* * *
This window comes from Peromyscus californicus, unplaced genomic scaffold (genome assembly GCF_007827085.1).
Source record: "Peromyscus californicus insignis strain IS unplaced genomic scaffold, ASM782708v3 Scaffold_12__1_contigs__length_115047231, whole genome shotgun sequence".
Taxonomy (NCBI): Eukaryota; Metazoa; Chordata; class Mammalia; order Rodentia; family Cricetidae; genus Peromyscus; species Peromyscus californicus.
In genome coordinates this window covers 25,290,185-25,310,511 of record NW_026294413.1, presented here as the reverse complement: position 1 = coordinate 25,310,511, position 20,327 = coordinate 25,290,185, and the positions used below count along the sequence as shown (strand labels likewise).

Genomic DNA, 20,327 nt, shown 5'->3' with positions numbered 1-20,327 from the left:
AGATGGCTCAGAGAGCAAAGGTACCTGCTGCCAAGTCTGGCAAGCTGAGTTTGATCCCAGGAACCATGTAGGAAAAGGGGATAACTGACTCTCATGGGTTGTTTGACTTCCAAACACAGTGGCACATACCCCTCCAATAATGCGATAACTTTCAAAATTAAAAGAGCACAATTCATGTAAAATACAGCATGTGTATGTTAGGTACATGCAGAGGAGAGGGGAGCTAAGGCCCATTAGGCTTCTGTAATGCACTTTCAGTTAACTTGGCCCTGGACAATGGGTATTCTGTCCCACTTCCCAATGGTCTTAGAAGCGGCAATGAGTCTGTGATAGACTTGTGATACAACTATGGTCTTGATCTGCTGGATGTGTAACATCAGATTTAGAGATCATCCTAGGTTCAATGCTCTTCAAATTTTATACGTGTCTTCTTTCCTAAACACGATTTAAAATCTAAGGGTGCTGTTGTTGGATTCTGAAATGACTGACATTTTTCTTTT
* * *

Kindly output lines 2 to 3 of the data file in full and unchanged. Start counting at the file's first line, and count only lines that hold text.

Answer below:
Source record: "Peromyscus californicus insignis strain IS unplaced genomic scaffold, ASM782708v3 Scaffold_12__1_contigs__length_115047231, whole genome shotgun sequence".
Taxonomy (NCBI): Eukaryota; Metazoa; Chordata; class Mammalia; order Rodentia; family Cricetidae; genus Peromyscus; species Peromyscus californicus.